Numerous investigations have been made into the effects of television programs and the mass media upon children which, since 98% of Australian homes have a television set , are generally assumed to be profound. What influences it has to the good are not usually discussed, although talking to children gives the impression that they are better-informed about the world in which they live than formerly; nor is it usual to consider what indirect effects it may have in setting social norms as to how to behave in relation to others.
The social institution that seems to have been most profoundly affected by the mass media and more specifically television is the family. The child who is punished may learn that it should not commit the same act again, or it may learn that he / she will be punished if found to be committing the act. The same may be said of the influence of television and the mass media. There is no evidence to state that a child is more likely to become a criminal because he watches “Australia’s Most Wanted’ any more than he wants to become a pirate because he read ?Treasure Island’.
The other way the mass media has affected the institution of the family is by the proliferation, good or otherwise, of lifestyle choices. The break down of the nuclear family and the establishment of more contemporary family units has been either supported or fought at various stages by the media. Twenty years ago homosexuality was a lifestyle that was for the most part shunned. One of the most popular events on the Australian cultural calendar is now the Gay Mardi Gras, which enjoys television coverage and sponsorship from multinational corporations. Whilst it is not believed that the mass media has caused more people to become homosexual, it can be said that the media’s relative ?acceptance’ of a homosexual lifestyle has led more people to ?come out’.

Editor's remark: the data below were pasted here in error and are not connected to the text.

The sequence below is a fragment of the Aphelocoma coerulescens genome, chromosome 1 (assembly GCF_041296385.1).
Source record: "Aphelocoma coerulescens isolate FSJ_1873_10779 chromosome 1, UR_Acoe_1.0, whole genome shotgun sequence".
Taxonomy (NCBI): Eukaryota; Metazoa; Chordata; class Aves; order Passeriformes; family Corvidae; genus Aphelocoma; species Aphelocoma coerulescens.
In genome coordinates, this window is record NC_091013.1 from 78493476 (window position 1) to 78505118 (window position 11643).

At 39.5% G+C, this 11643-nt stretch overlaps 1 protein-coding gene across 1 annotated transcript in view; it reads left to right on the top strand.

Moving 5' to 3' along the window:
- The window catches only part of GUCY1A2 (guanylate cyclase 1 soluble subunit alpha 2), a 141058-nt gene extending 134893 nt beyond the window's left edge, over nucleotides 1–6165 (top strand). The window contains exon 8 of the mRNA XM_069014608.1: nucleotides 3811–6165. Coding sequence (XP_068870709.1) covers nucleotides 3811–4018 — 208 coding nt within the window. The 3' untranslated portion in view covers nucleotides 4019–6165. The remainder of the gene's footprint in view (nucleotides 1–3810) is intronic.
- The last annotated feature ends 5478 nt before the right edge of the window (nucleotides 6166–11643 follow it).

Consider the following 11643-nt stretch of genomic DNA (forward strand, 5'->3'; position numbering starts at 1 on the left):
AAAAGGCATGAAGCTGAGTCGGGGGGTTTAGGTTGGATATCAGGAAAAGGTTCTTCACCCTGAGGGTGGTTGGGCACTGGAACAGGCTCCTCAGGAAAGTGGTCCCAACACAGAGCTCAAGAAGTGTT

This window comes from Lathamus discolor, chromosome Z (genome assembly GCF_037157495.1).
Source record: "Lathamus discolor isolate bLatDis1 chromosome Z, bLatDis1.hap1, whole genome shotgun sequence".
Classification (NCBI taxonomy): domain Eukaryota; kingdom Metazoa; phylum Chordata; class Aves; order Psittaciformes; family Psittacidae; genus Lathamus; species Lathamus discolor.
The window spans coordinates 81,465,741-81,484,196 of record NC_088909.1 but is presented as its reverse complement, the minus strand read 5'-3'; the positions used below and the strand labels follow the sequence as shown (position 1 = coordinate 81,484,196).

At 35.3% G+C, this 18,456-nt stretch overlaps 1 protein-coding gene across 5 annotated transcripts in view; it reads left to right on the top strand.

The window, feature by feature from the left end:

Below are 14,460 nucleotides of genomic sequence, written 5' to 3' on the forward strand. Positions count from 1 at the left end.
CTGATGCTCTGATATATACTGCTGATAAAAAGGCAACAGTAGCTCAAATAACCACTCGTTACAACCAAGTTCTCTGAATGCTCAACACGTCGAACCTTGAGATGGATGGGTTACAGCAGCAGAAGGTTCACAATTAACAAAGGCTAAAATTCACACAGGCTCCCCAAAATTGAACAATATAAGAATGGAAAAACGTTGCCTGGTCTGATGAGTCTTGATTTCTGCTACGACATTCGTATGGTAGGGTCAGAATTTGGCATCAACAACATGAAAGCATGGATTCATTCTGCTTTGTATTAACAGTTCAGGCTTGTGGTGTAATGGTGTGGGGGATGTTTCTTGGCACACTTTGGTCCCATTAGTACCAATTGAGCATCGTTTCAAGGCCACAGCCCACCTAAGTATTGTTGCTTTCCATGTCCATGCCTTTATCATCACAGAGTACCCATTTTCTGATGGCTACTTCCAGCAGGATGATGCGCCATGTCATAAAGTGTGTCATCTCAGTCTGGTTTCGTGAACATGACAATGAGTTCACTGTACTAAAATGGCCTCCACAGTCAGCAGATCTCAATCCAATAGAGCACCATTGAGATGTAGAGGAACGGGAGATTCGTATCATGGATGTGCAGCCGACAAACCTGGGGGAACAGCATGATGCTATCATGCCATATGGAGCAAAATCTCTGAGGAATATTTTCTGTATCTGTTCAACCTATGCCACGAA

Whilst the survey carried out in the 1970’s that followed voters preferences revealed that it was unlikely that a media campaign would change a persons political persuasion, the media can be used to bring to the fore issues which a political institution finds important. The poor polling of the “One Nation Party” in some areas can be directly attributed to the mass media’s influence on the public, likewise its success in the more rural areas can be attributed to support from the media in those regions.
In conclusion, the media has gone through numerous and important changes in the last two decades. Advances in technology and the various changes to the Australian culture have led to changes in the way in which the media operates and thrives. The mass media can be seen to have had varying impacts upon the other social institutions, but also mirrors the trends occurring in these other institutions. As Australian society and culture continues to change so will the media evolve to accommodate for its needs.
Stafford, C, and Furze, B.(eds) 1997, Society and Change, 2nd edn, Macmillion, Melbourne.
Giddens, A. 1989, Sociology, Polity Press, London.
Brown, J.A.C. Techniques of Persuasion, From Propaganda to Brainwashing, Penguin Books.
Handy, C.B. 1976, Understanding Organisations